Why Not Just Go Short?
Over the past few weeks, I have had more than a few questions asking "why not just get short?" You suggest a "baseball season of frustration is upon us." On Fast Money you said "don't buy xyz here, wait." Joe come on - just sell them short!
Have I ever shorted individual stock names, stock indices or futures? Yes. Would I encourage one of my dearest friends to adopt that strategy? Absolutely not, unless they plan on dedicating slightly more than the 90 hours a week that I dedicate to the capital markets. Trust me, my colleagues at Virtus know what time I am writing this blog.
At the beginning of this year, I penned my plan to drive three speeds: underweight, market weight, and overweight. I encourage investors to do the same. Understand your personality, your plan, and implement your strategy with risk management as your top priority. That is why the three speeds are so important. If you drive in just one of those speeds for the whole year, you are destined for underperformance, especially this year. Anything is possible, but I wouldn't expect during this baseball season of frustration to spend significant time at overweight.
This past week in Vegas I was relaxed. My sole overweight, gold, was chopped to underweight before I flew out on Tuesday. I guess "The Liquidator" in me remains because at the SALT Conference I could tell by the faces, body language, and trips to the hall for cell phone calls, just who remained overweight. Across the board, I have been underweight this month. After Friday's close, I would suggest my portfolio is moving back toward market weight.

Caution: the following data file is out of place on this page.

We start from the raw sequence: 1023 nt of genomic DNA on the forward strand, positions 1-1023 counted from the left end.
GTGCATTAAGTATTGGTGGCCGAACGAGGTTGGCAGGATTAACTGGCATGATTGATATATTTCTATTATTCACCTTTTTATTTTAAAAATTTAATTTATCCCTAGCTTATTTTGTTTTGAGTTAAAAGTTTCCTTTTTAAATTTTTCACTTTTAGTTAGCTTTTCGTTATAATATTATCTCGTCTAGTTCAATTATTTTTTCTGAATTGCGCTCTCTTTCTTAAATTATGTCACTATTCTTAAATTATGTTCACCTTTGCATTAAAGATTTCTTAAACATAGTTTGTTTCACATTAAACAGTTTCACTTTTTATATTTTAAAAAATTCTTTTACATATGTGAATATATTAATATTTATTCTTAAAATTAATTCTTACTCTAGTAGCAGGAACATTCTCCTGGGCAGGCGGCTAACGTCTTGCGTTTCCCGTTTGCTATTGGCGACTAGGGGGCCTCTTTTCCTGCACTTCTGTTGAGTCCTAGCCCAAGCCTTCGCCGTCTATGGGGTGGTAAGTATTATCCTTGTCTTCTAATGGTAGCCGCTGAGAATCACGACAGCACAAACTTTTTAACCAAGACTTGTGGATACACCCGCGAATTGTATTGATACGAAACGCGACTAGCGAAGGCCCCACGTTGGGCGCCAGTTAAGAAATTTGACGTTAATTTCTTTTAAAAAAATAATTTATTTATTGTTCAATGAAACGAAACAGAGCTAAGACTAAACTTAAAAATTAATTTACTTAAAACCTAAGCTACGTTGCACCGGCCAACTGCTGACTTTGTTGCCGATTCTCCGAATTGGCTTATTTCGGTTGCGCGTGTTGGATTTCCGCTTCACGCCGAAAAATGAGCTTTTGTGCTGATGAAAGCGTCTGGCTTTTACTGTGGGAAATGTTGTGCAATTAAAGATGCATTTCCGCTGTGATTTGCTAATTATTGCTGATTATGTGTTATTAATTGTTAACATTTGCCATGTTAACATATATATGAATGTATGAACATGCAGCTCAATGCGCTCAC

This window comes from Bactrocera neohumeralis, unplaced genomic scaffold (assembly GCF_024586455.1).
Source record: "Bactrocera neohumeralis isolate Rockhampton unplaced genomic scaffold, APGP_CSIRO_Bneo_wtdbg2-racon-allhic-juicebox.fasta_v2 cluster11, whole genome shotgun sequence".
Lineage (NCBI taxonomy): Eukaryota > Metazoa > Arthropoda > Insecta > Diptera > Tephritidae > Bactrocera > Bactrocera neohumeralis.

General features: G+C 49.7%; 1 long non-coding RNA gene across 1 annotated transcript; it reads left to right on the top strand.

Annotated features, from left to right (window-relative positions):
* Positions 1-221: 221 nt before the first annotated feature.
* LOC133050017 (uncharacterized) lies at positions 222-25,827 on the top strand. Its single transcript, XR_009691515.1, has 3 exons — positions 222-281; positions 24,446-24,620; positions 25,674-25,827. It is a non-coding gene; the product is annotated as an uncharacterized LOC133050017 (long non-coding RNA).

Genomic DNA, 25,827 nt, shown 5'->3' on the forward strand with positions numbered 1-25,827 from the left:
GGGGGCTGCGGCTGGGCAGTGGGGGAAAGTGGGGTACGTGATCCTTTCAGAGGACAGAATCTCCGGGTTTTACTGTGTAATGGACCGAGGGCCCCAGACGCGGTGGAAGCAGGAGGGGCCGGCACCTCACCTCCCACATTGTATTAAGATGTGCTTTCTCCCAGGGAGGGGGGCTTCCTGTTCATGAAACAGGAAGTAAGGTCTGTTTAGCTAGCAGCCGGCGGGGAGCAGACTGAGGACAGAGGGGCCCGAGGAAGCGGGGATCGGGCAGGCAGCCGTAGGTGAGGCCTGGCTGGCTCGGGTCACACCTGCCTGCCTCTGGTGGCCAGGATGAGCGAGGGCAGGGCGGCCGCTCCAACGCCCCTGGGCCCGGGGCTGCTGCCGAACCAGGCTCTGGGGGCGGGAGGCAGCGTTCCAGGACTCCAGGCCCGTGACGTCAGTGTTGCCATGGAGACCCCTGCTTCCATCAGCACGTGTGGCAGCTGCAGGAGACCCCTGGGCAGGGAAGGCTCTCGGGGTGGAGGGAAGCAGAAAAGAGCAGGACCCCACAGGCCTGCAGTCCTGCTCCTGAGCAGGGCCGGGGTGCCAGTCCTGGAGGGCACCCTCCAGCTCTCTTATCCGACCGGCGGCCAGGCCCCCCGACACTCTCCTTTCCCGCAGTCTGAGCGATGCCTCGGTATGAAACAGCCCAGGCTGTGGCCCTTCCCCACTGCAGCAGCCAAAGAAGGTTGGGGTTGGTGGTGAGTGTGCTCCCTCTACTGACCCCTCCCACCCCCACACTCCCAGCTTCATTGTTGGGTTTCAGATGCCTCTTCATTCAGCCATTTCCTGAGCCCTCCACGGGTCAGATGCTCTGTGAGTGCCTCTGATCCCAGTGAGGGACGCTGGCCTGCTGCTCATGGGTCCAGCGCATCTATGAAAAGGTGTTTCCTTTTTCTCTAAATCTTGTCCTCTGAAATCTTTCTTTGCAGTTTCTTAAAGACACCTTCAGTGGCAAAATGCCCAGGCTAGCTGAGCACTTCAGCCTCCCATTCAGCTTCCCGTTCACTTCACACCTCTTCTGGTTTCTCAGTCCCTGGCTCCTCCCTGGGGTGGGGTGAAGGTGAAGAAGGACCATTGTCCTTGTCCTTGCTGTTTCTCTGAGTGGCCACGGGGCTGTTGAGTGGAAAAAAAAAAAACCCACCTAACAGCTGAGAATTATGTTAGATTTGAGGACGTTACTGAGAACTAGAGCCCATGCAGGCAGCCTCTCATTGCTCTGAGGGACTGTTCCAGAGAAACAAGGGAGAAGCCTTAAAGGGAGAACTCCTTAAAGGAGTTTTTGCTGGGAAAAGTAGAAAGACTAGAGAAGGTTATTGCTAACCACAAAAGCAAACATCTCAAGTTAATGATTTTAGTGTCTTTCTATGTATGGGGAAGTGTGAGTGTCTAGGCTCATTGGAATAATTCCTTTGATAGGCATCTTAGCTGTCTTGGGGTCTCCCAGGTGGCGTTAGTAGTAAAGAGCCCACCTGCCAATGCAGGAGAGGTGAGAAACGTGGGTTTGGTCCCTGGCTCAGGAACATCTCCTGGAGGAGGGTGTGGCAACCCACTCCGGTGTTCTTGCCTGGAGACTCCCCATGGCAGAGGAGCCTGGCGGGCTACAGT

I am moving my investments back toward market weight - plain and simple - because I have a point of reference to tell me if I am wrong. By the way, my gut tells me that I am probably wrong, but I must stick to my game plan - hard to do sometimes - we spend most of our energy questioning the plan and attempting to sabotage it. The reality is that everybody, and that includes some of the biggest and best, gets it wrong from time to time when analyzing how or where to invest capital. The key is admitting rather quickly when you are wrong and reducing risk. Here is my point of reference for the S&P 500 Index.My Point of Reference Source: Bloomberg